The ensuing public outcry and investigation change the lives of Christine and Dr. Ward forever. They are both vilified in the press of the day, and Ward is placed on trial for "living off the profits of prostitution."
A conventional telling of the Profumo affair could make for an excellent film, full of intrigue and colorful characters. Such a telling of the story would be more akin to a James Bond movie or a Tom Clancy novel, and would doubtless focus directly on Profumo and the other "important" people and their impact on world events. However, the makers of this film have chosen a different angle, focusing instead on the relationship between Keeler and Ward. It is presented as a sort of love story between the doctor and his creation. It is a flawed relationship, for while Ward truly wants to see Keeler rise above her social stature, he also wants to use her progress to further his standing with his rich and powerful friends. Telling the story from their perspective makes it human, accessible and riveting.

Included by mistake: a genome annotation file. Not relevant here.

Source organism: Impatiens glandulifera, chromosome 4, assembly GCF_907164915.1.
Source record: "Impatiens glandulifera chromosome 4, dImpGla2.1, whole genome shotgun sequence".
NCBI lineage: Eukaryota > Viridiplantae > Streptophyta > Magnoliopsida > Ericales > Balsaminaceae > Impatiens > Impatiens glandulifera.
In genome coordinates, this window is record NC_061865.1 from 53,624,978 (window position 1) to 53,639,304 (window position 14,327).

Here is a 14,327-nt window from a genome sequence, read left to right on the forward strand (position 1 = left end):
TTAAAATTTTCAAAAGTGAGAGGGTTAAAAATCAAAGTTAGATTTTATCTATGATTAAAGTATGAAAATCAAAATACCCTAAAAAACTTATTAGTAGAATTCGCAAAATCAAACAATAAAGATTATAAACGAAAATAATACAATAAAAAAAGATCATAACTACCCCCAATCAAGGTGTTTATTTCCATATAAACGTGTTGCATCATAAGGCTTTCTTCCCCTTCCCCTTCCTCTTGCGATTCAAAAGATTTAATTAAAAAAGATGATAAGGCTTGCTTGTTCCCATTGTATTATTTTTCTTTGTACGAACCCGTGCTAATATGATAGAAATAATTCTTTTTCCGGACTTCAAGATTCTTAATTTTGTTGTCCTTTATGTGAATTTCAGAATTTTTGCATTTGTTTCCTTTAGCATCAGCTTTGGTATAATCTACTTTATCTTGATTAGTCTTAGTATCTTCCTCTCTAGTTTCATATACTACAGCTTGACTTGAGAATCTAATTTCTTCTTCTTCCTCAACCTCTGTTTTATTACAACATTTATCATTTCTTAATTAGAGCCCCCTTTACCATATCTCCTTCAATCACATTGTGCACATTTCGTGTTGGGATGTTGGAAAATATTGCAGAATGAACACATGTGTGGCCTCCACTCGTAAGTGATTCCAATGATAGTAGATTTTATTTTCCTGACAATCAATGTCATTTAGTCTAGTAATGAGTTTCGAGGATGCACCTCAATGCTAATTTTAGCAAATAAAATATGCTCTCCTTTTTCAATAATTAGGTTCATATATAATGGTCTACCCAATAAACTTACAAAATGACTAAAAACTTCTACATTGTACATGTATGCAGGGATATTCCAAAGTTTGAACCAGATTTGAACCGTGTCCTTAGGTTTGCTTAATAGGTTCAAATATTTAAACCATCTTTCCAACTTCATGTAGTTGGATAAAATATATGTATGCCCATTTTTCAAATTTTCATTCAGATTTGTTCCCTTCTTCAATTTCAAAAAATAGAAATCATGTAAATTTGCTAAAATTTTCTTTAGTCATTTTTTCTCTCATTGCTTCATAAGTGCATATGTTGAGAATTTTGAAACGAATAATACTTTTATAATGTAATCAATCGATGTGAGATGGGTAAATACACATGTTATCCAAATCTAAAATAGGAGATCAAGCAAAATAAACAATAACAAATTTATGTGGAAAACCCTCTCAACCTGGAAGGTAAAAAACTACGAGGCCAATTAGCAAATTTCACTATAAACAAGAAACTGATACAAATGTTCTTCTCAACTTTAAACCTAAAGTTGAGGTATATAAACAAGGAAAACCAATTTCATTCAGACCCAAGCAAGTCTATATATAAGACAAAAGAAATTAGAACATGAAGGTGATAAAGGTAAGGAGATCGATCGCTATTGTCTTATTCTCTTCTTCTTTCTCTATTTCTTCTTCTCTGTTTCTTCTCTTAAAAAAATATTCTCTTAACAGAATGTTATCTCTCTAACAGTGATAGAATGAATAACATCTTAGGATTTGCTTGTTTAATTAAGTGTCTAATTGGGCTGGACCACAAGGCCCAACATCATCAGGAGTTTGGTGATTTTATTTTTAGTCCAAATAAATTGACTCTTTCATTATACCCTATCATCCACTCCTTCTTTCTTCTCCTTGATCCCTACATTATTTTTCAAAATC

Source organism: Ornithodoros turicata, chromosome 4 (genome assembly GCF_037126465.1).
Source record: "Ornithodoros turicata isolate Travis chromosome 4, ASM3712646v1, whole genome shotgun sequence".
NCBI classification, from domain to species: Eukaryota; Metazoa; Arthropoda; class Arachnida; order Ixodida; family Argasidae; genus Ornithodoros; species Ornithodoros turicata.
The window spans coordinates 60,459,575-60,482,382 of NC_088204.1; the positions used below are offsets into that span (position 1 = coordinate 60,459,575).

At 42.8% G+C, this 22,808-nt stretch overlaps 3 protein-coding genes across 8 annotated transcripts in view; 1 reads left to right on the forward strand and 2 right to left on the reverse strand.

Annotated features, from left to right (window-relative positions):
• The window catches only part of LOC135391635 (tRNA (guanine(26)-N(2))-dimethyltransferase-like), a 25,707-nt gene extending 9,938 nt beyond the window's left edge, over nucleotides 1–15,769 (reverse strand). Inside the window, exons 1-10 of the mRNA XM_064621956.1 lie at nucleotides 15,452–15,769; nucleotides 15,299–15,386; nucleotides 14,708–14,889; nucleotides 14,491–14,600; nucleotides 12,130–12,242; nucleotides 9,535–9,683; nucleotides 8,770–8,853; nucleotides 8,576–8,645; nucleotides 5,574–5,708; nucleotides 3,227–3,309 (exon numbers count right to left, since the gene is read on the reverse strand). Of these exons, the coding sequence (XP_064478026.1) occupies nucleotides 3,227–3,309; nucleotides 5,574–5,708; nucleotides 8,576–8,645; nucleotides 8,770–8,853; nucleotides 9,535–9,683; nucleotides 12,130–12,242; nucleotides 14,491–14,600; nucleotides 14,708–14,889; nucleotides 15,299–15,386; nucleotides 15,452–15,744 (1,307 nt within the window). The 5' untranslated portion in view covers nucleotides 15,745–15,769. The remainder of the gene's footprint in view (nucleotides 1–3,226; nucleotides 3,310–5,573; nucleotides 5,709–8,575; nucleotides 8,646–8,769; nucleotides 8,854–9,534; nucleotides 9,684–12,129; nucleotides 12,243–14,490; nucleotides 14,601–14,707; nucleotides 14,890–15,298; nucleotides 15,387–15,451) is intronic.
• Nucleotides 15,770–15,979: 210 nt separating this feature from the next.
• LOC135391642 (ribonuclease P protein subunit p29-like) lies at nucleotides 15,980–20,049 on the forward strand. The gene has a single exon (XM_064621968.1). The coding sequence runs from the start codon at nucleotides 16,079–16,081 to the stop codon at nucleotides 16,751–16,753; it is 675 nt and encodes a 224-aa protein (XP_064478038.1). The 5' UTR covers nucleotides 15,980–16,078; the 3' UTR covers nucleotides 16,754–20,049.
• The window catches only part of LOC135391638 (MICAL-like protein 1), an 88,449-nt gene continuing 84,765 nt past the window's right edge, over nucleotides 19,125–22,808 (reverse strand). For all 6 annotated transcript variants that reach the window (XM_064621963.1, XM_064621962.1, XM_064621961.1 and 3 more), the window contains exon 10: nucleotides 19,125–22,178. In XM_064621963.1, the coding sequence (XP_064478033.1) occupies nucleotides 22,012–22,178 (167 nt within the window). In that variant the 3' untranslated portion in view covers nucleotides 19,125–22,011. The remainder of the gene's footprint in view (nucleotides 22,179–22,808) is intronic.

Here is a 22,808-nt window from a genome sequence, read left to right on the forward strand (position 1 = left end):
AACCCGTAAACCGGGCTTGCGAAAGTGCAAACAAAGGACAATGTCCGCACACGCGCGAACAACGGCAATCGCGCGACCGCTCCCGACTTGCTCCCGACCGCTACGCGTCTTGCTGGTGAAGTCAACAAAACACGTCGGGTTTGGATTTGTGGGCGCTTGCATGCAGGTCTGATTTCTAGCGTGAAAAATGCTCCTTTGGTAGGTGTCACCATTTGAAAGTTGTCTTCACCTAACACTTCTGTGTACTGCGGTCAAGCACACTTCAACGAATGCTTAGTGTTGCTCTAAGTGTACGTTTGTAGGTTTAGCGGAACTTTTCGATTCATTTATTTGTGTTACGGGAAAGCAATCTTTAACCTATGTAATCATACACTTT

The direction by Michael Caton-Jones (The Jackal, Rob Roy, This Boy's Life) and the cinematography by Mike Molloy are both outstanding. Every shot is perfectly composed. Characters sit or stand suddenly, naturally, and find themselves in perfectly framed shots. Every cut, every glance, and every angle give important information about the characters and story. One scene in particular shows Christine and Mandy getting ready for a night on the town. A series of extreme closeups shows the meticulous attention they pay to their lingerie, makeup, hair, clothes. It is all done with a sense of anticipation, and parallels those clichéd scenes in action movies which show the heroes suiting up and strapping on all manner of weaponry, and then setting out to conquer. Another visually memorable scene, later in the film, has Ward and Christine sitting in a car on a rainy night, with the raindrops on the windshield forming intricate patterns on their faces.